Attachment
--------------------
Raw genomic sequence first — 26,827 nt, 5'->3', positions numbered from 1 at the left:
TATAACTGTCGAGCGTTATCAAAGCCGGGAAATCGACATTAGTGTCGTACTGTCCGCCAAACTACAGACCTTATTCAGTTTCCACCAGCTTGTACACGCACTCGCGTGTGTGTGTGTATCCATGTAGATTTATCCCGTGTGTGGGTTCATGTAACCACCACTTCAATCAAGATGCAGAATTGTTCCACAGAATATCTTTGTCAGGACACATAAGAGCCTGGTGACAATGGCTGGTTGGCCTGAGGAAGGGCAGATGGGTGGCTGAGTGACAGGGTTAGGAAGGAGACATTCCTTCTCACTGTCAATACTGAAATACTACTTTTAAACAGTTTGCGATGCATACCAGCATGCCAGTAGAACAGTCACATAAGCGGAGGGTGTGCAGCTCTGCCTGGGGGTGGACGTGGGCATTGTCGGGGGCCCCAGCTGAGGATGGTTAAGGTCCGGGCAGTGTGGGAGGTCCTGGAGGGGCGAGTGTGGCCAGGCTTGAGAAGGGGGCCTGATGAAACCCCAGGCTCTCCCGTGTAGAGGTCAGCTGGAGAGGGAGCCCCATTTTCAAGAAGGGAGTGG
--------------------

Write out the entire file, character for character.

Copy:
Raw genomic sequence first — 26,827 nt, 5'->3', positions numbered from 1 at the left:
TATAACTGTCGAGCGTTATCAAAGCCGGGAAATCGACATTAGTGTCGTACTGTCCGCCAAACTACAGACCTTATTCAGTTTCCACCAGCTTGTACACGCACTCGCGTGTGTGTGTGTATCCATGTAGATTTATCCCGTGTGTGGGTTCATGTAACCACCACTTCAATCAAGATGCAGAATTGTTCCACAGAATATCTTTGTCAGGACACATAAGAGCCTGGTGACAATGGCTGGTTGGCCTGAGGAAGGGCAGATGGGTGGCTGAGTGACAGGGTTAGGAAGGAGACATTCCTTCTCACTGTCAATACTGAAATACTACTTTTAAACAGTTTGCGATGCATACCAGCATGCCAGTAGAACAGTCACATAAGCGGAGGGTGTGCAGCTCTGCCTGGGGGTGGACGTGGGCATTGTCGGGGGCCCCAGCTGAGGATGGTTAAGGTCCGGGCAGTGTGGGAGGTCCTGGAGGGGCGAGTGTGGCCAGGCTTGAGAAGGGGGCCTGATGAAACCCCAGGCTCTCCCGTGTAGAGGTCAGCTGGAGAGGGAGCCCCATTTTCAAGAAGGGAGTGG